Teaching

Philosophy of Teaching

It is my belief that teaching is the process of constructing a framework under which students have access to pools of information and diverse voices informing their critical thinking. I ask them to give the assignments full consideration, challenging assumptions about content, material usage and tool application. Students are encouraged to be fully engaged in the learning process as evidenced by attendance, participation, hard work and honesty about their successes and failures during the critique process. In return, I strive to empower students to reach beyond previously considered goals, preparing them for success in fine art, advertising, and motion film. To accomplish these objectives, I invite students to saturate themselves in the history and methodology of art, develop a unique vision, refine skills, expand experiential repertoire, and intentionally integrate their individuality and values into the creative process. I strongly advocate the risk of personal comfort through the exploration of that which is unknown, be it cultural chasms, new media or cross-disciplinary materials. Finally, I encourage students to apply for internships, exhibitions, and grants to facilitate constructive feedback as they develop their professional practice.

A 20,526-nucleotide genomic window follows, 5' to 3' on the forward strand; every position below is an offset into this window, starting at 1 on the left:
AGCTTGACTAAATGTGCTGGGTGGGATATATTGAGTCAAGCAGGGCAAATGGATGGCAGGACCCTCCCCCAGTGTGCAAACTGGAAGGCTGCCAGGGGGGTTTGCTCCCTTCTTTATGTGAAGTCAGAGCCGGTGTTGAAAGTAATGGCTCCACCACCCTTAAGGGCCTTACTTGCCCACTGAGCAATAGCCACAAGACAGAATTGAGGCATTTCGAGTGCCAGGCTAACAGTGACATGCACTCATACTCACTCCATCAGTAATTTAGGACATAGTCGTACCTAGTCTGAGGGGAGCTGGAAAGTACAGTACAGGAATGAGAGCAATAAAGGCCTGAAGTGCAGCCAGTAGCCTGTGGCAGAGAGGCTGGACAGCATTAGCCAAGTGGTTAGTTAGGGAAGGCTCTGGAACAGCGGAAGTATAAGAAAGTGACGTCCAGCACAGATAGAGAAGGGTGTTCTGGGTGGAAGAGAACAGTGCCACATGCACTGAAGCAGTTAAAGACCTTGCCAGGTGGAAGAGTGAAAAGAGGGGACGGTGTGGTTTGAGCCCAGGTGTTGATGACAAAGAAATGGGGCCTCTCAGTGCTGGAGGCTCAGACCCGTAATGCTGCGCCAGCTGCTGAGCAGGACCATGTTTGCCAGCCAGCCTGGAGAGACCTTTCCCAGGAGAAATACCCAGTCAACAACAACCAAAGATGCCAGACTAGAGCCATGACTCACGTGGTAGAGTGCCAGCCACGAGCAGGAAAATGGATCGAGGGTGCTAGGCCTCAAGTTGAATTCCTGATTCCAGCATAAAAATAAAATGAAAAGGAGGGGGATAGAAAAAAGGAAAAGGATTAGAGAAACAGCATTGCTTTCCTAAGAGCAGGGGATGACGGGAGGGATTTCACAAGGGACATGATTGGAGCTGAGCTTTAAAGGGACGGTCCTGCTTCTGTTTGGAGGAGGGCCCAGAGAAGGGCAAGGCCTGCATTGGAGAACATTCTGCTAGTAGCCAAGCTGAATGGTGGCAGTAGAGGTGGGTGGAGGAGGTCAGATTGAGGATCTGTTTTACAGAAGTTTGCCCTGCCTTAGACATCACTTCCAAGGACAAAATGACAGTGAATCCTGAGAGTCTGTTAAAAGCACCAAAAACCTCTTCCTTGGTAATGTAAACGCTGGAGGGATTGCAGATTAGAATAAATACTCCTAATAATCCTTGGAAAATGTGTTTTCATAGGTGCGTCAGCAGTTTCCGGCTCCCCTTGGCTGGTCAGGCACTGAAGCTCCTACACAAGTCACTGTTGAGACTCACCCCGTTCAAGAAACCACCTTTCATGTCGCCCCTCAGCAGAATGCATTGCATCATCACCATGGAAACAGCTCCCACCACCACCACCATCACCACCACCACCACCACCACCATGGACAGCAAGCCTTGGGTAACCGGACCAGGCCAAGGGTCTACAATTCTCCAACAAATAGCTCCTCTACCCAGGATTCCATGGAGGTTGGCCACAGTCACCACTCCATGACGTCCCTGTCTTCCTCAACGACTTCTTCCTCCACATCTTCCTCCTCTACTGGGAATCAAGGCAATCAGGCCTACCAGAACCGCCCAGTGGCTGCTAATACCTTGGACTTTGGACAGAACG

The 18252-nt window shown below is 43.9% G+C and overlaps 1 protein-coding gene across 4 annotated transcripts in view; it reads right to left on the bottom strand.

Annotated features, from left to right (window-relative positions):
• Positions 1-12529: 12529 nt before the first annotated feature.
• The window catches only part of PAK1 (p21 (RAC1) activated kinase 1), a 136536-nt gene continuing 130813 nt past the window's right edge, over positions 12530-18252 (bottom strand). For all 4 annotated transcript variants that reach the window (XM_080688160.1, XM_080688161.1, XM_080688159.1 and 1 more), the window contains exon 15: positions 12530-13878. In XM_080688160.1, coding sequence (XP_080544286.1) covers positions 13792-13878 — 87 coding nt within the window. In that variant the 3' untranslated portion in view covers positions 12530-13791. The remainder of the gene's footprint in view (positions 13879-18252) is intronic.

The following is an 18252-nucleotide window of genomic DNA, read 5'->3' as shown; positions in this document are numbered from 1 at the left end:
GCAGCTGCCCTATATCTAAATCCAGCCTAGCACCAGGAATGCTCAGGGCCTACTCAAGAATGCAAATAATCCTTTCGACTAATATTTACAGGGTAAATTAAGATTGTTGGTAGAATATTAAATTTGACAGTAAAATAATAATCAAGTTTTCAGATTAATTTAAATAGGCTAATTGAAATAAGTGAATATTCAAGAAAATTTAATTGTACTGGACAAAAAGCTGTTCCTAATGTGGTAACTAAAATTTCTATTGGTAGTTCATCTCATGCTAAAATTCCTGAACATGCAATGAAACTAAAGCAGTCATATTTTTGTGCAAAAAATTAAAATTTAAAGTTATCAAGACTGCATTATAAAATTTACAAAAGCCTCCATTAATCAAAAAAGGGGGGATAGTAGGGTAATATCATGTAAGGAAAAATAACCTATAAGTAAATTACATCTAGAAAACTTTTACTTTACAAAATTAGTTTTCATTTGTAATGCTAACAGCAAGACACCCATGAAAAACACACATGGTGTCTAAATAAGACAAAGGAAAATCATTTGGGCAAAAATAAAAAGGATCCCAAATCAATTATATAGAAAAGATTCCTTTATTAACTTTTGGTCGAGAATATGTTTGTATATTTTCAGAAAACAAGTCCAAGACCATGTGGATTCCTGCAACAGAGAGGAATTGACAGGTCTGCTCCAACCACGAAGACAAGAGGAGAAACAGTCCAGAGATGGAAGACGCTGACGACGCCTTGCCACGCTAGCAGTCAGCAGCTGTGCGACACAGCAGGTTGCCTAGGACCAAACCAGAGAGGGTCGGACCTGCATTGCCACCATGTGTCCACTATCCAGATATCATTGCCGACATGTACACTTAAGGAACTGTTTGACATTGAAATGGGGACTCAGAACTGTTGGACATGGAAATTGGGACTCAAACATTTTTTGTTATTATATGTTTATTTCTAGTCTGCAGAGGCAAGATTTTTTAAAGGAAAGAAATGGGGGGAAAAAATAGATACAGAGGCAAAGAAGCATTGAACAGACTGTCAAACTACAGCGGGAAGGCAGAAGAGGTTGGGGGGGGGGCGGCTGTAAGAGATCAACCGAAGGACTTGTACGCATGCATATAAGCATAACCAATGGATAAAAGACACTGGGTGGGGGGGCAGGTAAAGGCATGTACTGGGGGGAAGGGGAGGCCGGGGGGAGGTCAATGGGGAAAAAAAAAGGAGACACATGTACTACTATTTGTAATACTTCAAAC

I have found that many students in the visual arts have challenges to learning within traditional educational paradigms. I consider my classroom a safe haven for those with unconventional learning styles, personal histories, and life experiences. I seek to foster a positive art making milieu in the lab and classroom, building a respectful community that supports collaboration and productive creativity.

Ultimately, as a photographer and teacher, I wish to convey to students that photography must reveal something of the maker or the subject that diminishes the viewer’s awareness of the medium. The photographic media is not merely a record of objects and events in front of the lens but rather transforms and heightens the viewer’s experience. This critical concept transforms students from ordinary photographers to extraordinary image-makers.

“A photograph is always invisible; it is not it that we see.” – Roland Barthes